Battle of Pinkie Cleugh tapestry to be showcased at QMU
Members of the public are invited to view the first panel of the Battle of Pinkie Cleugh Tapestry, which will be on display at Queen Margaret University on Friday 1 September.
The huge panel, portraying Mary Queen of Scots and her mother, Mary de Guise, is the first completed panel of the Battle of Pinkie Cleugh tapestry. The tapestry will feature another five panels telling the story of the last battle to be fought on Scottish soil between the Crowns of Scotland and England. The tapestry also showcases the rich history of Musselburgh and surrounding areas.
Although the Battle of Pinkie Cleugh is an important historical battle, it has been largely overlooked. Over the past few years, an army of stitchers have mobilised to raise awareness of this event which effectively changed the course of history. The unfinished panel along with supplementary small embroideries, featured in a successful exhibition at the Musselburgh Museum last year. The Battle of Pinkie Cleugh took place on 10 September 1547 on the banks of the River Esk near Musselburgh, Scotland. The last pitched battle between Scotland and England before the Union of the Crowns, it was part of the conflict known as the Rough Wooing and is considered to have been the first modern battle in the British Isles. It was a catastrophic defeat for Scotland, where it became known as ‘Black Saturday’. A highly detailed and illustrated English account of the battle and campaign authored by an eyewitness was published in London as propaganda four months after the battle.
The development of the tapestry was led by East Lothian artist Andrew Crummy, who is also behind many other Scottish tapestries, including the Battle of Prestonpans and Great Tapestry of Scotland. The needlework, carried out by a team of local stitchers, tells the story of the battle as well as the history of the Musselburgh area.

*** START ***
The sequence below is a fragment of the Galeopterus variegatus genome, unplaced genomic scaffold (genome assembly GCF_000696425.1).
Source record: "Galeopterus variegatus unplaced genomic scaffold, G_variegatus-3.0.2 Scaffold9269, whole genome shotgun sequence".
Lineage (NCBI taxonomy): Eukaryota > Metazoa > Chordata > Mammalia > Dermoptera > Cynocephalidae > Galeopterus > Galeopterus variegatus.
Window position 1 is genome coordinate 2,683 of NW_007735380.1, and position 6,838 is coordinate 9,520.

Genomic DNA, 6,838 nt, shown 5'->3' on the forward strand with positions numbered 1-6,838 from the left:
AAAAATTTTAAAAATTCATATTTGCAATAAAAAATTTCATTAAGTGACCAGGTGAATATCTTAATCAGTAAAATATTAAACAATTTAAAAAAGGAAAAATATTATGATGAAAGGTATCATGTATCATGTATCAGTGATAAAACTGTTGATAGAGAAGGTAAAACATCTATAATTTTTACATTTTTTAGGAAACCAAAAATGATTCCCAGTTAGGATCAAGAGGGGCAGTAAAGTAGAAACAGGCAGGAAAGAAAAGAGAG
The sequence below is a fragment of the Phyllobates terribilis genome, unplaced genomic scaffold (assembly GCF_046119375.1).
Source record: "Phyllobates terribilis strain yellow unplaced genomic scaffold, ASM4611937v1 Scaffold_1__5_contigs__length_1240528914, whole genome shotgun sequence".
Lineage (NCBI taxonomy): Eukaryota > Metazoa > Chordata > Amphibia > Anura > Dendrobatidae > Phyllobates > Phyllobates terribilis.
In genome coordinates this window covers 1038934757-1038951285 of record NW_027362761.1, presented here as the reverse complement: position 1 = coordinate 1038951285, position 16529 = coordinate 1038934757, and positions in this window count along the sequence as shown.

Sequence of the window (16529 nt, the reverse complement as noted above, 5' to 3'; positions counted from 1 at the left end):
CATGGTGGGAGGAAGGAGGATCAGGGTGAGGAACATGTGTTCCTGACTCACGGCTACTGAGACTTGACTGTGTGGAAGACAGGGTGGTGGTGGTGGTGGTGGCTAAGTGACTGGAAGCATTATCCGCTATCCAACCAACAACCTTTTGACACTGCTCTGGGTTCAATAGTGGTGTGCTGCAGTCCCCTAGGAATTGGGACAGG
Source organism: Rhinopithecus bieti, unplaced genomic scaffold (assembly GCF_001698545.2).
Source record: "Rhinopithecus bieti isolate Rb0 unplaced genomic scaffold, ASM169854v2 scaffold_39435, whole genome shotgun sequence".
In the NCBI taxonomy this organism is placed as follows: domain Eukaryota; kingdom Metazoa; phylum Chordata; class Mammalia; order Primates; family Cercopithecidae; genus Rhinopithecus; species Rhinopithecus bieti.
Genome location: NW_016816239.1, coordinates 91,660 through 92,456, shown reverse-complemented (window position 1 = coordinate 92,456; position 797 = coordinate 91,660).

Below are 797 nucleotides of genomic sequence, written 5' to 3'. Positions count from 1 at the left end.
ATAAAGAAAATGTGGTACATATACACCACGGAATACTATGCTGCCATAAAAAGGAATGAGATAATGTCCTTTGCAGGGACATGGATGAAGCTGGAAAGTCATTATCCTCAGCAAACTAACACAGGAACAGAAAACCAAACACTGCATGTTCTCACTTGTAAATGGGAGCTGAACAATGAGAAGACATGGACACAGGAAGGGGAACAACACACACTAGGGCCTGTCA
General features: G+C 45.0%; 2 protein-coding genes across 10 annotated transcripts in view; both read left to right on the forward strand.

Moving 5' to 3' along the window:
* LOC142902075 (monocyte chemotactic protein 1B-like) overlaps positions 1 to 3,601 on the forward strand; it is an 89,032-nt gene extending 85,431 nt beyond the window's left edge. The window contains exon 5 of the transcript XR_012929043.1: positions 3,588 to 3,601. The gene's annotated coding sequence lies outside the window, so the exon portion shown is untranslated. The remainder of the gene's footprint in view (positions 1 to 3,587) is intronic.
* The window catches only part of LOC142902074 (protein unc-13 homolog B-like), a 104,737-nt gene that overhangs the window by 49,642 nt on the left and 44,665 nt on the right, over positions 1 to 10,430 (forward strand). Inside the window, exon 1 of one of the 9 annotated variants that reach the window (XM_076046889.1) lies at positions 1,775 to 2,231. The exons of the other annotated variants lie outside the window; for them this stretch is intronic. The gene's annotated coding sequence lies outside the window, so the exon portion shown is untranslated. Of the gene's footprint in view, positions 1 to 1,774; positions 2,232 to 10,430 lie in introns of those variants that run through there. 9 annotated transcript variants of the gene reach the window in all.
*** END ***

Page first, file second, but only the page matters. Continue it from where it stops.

Andrew Crummy explained: “The Pinkie Cleugh Tapestry actually takes its inspiration from the Marion Hangings, which were sewn by Scotland’s most famous stitcher, Mary Queen of Scots. The main large hangings, which measure about two metres by three metres, tell the story of the battle, while the crosses and roundels surrounding a central embroidery, tell the stitchers’ own stories about Musselburgh. We hope the stitchers, many of whom will be at the launch event, will also be able to tell their own stories of their work on the tapestry and their interpretation of the history surrounding the battle.”
The launch event, which is being attended by The Pinkie Cleugh Battlefield and Tapestry Group members and stitchers and invited guests, will take place at Queen Margaret University on 31 August from 7-9pm. An open viewing for members of the public will take place on Friday 1st September between 12noon and 4pm in the Piano Bar at Queen Margaret University’s main academic building. Entry to the exhibition is free.
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